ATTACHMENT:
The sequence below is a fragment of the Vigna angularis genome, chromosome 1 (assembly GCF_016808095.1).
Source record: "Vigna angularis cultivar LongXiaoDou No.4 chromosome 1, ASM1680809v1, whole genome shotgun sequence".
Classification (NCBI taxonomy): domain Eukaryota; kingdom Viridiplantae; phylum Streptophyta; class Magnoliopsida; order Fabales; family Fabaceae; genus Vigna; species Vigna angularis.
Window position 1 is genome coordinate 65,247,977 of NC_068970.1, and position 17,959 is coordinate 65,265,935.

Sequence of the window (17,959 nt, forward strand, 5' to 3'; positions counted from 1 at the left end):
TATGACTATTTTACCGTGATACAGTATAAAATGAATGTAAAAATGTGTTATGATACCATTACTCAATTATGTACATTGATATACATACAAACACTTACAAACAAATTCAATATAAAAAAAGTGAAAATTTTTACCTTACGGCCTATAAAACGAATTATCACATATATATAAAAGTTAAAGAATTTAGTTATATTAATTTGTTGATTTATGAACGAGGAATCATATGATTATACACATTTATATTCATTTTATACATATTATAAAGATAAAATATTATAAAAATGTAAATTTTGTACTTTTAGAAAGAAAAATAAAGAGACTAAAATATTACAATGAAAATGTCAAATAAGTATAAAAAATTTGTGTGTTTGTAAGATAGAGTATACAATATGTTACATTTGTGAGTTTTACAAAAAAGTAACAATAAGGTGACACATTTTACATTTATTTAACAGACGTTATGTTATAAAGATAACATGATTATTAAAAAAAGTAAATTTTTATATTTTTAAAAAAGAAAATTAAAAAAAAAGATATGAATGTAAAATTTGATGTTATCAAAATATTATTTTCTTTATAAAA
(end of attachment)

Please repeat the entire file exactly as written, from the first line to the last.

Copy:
The sequence below is a fragment of the Vigna angularis genome, chromosome 1 (assembly GCF_016808095.1).
Source record: "Vigna angularis cultivar LongXiaoDou No.4 chromosome 1, ASM1680809v1, whole genome shotgun sequence".
Classification (NCBI taxonomy): domain Eukaryota; kingdom Viridiplantae; phylum Streptophyta; class Magnoliopsida; order Fabales; family Fabaceae; genus Vigna; species Vigna angularis.
Window position 1 is genome coordinate 65,247,977 of NC_068970.1, and position 17,959 is coordinate 65,265,935.

Sequence of the window (17,959 nt, forward strand, 5' to 3'; positions counted from 1 at the left end):
TATGACTATTTTACCGTGATACAGTATAAAATGAATGTAAAAATGTGTTATGATACCATTACTCAATTATGTACATTGATATACATACAAACACTTACAAACAAATTCAATATAAAAAAAGTGAAAATTTTTACCTTACGGCCTATAAAACGAATTATCACATATATATAAAAGTTAAAGAATTTAGTTATATTAATTTGTTGATTTATGAACGAGGAATCATATGATTATACACATTTATATTCATTTTATACATATTATAAAGATAAAATATTATAAAAATGTAAATTTTGTACTTTTAGAAAGAAAAATAAAGAGACTAAAATATTACAATGAAAATGTCAAATAAGTATAAAAAATTTGTGTGTTTGTAAGATAGAGTATACAATATGTTACATTTGTGAGTTTTACAAAAAAGTAACAATAAGGTGACACATTTTACATTTATTTAACAGACGTTATGTTATAAAGATAACATGATTATTAAAAAAAGTAAATTTTTATATTTTTAAAAAAGAAAATTAAAAAAAAAGATATGAATGTAAAATTTGATGTTATCAAAATATTATTTTCTTTATAAAA